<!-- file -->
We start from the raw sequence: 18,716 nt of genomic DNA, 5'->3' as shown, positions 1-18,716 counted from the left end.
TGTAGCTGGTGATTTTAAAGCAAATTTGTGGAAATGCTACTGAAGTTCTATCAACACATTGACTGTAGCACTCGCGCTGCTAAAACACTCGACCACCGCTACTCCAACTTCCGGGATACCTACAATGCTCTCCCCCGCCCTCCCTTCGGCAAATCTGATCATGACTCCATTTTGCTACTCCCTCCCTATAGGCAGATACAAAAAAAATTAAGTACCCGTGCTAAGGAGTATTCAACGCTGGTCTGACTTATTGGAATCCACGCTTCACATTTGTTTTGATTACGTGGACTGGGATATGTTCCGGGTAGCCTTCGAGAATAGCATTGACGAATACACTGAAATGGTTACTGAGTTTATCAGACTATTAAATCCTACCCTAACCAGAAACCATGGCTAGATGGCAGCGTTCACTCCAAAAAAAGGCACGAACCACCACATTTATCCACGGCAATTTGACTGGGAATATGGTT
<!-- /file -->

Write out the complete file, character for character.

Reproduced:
We start from the raw sequence: 18,716 nt of genomic DNA, 5'->3' as shown, positions 1-18,716 counted from the left end.
TGTAGCTGGTGATTTTAAAGCAAATTTGTGGAAATGCTACTGAAGTTCTATCAACACATTGACTGTAGCACTCGCGCTGCTAAAACACTCGACCACCGCTACTCCAACTTCCGGGATACCTACAATGCTCTCCCCCGCCCTCCCTTCGGCAAATCTGATCATGACTCCATTTTGCTACTCCCTCCCTATAGGCAGATACAAAAAAAATTAAGTACCCGTGCTAAGGAGTATTCAACGCTGGTCTGACTTATTGGAATCCACGCTTCACATTTGTTTTGATTACGTGGACTGGGATATGTTCCGGGTAGCCTTCGAGAATAGCATTGACGAATACACTGAAATGGTTACTGAGTTTATCAGACTATTAAATCCTACCCTAACCAGAAACCATGGCTAGATGGCAGCGTTCACTCCAAAAAAAGGCACGAACCACCACATTTATCCACGGCAATTTGACTGGGAATATGGTT